HBO will run the movie periodically before releasing it on video and DVD. I wish all history, social studies and government teachers would include the movie in their curriculum. I want it shown on Bunko night, too, and anywhere else women gather. I realize this isn't our usual idea of socializing, but we are not voting in the numbers that we should be, and I think a little shock therapy is in order. It is jarring to watch Woodrow Wilson and his cronies try to persuade a psychiatrist to declare Alice Paul insane so that she could be permanently institutionalized. And it is inspiring to watch the doctor refuse. Alice Paul was strong, he said, and brave. That didn't make her crazy. The doctor admonished the men: "Courage in women is often mistaken for insanity."

[profuse thanks to Christina, Swansboro, NC]


After Sept. 11th, one company invited the remaining members of other companies who had been decimated by the attack on the Twin Towers, to share their available office space.

At a morning meeting, the head of security told stories of why these people were alive.....and all the stories were just: "little things"

As you may already know, the head of the company got in late that day because his son started kindergarten.

Another fellow was alive because it was his turn to bring donuts.

One woman was late because her alarm clock didn't go off in time.

One was late because of being stuck on the NJ Turnpike because of an auto accident.

One of them missed his bus.

One spilled food on her clothes and had to take time to change.

One's car wouldn't start.

One went back to answer the telephone.

One had a child that dawdled and didn't get ready as soon as he should have.

One couldn't get a taxi.

The one that struck me was the man who put on a new pair of shoes that morning, took the various means to get to work but before he got there, he developed a blister on his foot. He stopped at a drugstore to buy a Band-Aid. That is why he is alive today.

Now when I am stuck in traffic, miss an elevator, turn back to answer a ringing telephone .. all the little things that annoy me. I think to myself, this is exactly where God wants me to be at this very moment.

Next time your morning seems to be going wrong, the children are slow getting dressed, you can't seem to find the car keys, you hit every traffic light, don't get mad or frustrated; God is at work watching over you.

May God continue to bless you with all those annoying little things and may you remember their possible purpose.

Dogs are not our whole lives, but they make our lives whole. --Roger Carras

Often the difference between a successful marriage and a mediocre one consists of leaving about three or four things a day unsaid. --Harlan Miller

The trouble with the rat race is that even if you win, you're still a rat. --Lily Tomlin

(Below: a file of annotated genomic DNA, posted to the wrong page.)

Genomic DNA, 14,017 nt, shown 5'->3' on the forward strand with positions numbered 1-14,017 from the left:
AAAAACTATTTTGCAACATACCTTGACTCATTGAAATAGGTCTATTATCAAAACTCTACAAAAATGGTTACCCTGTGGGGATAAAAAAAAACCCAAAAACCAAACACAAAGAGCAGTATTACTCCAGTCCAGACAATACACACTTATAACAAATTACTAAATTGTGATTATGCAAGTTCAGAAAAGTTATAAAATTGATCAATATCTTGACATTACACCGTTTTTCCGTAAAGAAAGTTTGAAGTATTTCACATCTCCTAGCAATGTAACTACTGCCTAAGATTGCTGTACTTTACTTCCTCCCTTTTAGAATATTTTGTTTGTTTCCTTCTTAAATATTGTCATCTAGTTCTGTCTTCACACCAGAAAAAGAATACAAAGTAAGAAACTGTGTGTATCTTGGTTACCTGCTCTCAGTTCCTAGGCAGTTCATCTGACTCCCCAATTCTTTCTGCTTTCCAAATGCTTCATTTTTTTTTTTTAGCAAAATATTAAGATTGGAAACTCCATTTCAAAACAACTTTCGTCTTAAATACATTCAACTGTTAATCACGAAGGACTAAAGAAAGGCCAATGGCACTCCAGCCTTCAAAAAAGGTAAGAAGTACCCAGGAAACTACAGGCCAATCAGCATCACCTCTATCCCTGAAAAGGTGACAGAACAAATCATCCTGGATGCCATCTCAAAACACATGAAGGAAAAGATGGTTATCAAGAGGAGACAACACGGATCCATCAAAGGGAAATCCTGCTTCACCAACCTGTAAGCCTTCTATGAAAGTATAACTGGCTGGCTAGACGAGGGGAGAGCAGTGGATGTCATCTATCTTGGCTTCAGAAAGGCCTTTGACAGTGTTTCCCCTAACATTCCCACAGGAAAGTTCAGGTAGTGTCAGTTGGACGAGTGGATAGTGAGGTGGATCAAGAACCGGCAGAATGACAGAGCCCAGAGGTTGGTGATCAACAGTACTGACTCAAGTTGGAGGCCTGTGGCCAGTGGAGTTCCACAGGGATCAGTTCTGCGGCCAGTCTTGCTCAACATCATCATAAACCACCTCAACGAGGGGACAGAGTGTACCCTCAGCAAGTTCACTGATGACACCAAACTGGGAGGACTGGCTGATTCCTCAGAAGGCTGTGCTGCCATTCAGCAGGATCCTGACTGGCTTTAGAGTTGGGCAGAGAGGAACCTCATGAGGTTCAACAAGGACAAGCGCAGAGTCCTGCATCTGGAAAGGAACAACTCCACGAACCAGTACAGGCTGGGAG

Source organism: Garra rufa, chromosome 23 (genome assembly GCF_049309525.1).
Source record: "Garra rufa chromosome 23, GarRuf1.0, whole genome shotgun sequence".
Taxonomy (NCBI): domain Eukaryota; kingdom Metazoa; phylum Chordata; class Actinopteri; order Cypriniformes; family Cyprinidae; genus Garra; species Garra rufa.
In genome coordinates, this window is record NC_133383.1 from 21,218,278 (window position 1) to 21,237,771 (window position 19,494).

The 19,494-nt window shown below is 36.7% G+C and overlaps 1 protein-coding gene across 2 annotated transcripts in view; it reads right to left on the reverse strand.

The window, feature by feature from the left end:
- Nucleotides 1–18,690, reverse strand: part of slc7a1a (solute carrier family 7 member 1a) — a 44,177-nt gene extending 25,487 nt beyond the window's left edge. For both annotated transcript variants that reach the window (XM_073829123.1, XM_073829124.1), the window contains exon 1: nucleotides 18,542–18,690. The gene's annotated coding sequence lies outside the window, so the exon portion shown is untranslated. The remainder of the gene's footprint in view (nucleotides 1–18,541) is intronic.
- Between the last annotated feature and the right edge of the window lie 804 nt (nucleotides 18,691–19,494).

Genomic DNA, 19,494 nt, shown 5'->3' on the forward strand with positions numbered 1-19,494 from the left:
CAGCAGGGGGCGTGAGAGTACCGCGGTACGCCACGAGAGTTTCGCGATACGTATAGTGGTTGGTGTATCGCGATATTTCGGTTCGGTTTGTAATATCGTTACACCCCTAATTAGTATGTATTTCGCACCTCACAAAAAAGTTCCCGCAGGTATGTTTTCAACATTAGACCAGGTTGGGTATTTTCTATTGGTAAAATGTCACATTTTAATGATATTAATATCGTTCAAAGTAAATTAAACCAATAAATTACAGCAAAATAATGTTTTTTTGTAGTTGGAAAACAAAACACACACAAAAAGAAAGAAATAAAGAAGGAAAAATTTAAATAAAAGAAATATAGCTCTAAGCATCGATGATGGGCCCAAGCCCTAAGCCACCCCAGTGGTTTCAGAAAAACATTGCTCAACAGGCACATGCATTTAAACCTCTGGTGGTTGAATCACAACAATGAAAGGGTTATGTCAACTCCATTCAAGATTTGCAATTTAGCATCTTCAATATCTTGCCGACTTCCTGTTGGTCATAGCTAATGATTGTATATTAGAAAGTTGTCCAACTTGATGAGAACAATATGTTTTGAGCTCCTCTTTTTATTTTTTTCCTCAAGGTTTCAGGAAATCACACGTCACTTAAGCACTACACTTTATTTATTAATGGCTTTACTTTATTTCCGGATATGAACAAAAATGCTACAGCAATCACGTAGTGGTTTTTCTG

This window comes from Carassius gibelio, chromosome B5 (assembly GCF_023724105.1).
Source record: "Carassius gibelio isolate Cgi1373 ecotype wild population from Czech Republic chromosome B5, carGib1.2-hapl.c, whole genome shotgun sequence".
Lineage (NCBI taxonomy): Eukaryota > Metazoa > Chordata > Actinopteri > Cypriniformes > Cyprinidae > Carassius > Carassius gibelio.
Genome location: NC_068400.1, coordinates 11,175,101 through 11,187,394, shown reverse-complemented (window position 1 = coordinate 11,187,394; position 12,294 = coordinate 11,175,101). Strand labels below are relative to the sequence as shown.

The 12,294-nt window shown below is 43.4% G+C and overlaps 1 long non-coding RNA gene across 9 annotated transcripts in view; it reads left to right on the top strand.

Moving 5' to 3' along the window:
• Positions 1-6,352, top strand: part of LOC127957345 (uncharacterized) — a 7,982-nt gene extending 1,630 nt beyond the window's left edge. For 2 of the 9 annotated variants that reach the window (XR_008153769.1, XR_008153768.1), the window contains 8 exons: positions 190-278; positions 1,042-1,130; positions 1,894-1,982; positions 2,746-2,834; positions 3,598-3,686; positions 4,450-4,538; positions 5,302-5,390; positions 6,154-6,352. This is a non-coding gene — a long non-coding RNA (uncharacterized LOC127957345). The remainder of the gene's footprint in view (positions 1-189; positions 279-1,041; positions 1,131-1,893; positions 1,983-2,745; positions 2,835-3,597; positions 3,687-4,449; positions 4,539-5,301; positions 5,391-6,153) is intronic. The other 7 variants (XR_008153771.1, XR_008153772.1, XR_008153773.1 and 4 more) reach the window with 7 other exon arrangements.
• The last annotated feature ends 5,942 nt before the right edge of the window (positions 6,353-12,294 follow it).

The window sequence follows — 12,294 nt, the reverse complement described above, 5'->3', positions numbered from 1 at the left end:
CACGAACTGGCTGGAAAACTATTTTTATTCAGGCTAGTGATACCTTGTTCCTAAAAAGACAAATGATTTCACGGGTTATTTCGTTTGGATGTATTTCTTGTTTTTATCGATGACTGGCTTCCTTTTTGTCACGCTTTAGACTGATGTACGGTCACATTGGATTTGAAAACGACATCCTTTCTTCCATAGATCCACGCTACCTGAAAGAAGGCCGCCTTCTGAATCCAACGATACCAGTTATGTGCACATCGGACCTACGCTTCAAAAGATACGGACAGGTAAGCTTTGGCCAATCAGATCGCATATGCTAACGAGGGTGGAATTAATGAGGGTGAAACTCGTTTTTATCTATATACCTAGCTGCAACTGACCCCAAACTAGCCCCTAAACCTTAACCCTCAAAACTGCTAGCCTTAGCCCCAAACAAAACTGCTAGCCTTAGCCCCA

Q. What does HMO stand for?
A. This is actually a variation of the phrase, "HEY MOE." Its roots go back to a concept pioneered by Moe of the Three Stooges, who discovered that a patient could be made to forget about the pain in his foot if he was poked hard enough in the eyes.

Q. I just joined an HMO. How difficult will it be to choose the doctor I want?
A. Just slightly more difficult than choosing your parents. Your insurer will provide you with a book listing all the doctors in the plan. These doctors basically fall into two categories -- those who are no longer accepting new patients, and those who will see you but are no longer participating in the plan. But don't worry; the remaining doctor who is still in the plan and accepting new patients has an office just a half-day's drive away, and a diploma from a Third World country.

Q. Do all diagnostic procedures require pre-certification?
A. No. Only those you need.

Q. Can I get coverage for my preexisting conditions?
A. Certainly, as long as they don't require any treatment.

Q. What happens if I want to try alternative forms of medicine?
A. You'll need to find alternative forms of payment.

Q. My pharmacy plan only covers generic drugs, but I need the name brand. I tried the Generic Medication, but it gave me a stomach ache. What should I do?
A. Poke yourself in the eye.

Q. What if I'm away from home and I ! get sick?
A. You really shouldn't do that.

Q. I think I need to see a specialist, but my doctor insists he can handle my problem. Can a general practitioner really perform a heart transplant right in his office?
A. Hard to say, but considering that all you're risking is the $20 co-payment, there's no harm in giving him a shot at it.

Q. Will health care be different in the next century?
A. No. But if you call right now, you might get an appointment by then.